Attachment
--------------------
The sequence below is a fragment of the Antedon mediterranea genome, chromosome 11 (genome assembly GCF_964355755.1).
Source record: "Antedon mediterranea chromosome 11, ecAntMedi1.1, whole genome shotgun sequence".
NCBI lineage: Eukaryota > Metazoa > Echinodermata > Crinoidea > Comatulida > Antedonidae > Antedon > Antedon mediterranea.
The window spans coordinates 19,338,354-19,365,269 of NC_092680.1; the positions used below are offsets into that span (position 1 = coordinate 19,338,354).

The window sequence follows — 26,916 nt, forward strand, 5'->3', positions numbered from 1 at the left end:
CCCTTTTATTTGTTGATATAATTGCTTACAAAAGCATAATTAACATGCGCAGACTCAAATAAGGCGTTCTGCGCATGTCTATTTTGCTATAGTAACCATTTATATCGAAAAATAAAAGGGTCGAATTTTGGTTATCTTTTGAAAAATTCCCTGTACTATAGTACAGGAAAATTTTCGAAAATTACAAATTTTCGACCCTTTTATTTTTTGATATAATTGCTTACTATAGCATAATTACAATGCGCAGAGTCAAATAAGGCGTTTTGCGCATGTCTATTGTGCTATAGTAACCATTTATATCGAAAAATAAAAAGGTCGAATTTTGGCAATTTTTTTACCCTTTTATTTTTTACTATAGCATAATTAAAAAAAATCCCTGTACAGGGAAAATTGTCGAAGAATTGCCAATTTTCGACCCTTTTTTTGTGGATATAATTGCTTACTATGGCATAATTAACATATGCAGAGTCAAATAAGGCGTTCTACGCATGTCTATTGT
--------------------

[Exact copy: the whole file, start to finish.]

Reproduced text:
The sequence below is a fragment of the Antedon mediterranea genome, chromosome 11 (genome assembly GCF_964355755.1).
Source record: "Antedon mediterranea chromosome 11, ecAntMedi1.1, whole genome shotgun sequence".
NCBI lineage: Eukaryota > Metazoa > Echinodermata > Crinoidea > Comatulida > Antedonidae > Antedon > Antedon mediterranea.
The window spans coordinates 19,338,354-19,365,269 of NC_092680.1; the positions used below are offsets into that span (position 1 = coordinate 19,338,354).

The window sequence follows — 26,916 nt, forward strand, 5'->3', positions numbered from 1 at the left end:
CCCTTTTATTTGTTGATATAATTGCTTACAAAAGCATAATTAACATGCGCAGACTCAAATAAGGCGTTCTGCGCATGTCTATTTTGCTATAGTAACCATTTATATCGAAAAATAAAAGGGTCGAATTTTGGTTATCTTTTGAAAAATTCCCTGTACTATAGTACAGGAAAATTTTCGAAAATTACAAATTTTCGACCCTTTTATTTTTTGATATAATTGCTTACTATAGCATAATTACAATGCGCAGAGTCAAATAAGGCGTTTTGCGCATGTCTATTGTGCTATAGTAACCATTTATATCGAAAAATAAAAAGGTCGAATTTTGGCAATTTTTTTACCCTTTTATTTTTTACTATAGCATAATTAAAAAAAATCCCTGTACAGGGAAAATTGTCGAAGAATTGCCAATTTTCGACCCTTTTTTTGTGGATATAATTGCTTACTATGGCATAATTAACATATGCAGAGTCAAATAAGGCGTTCTACGCATGTCTATTGT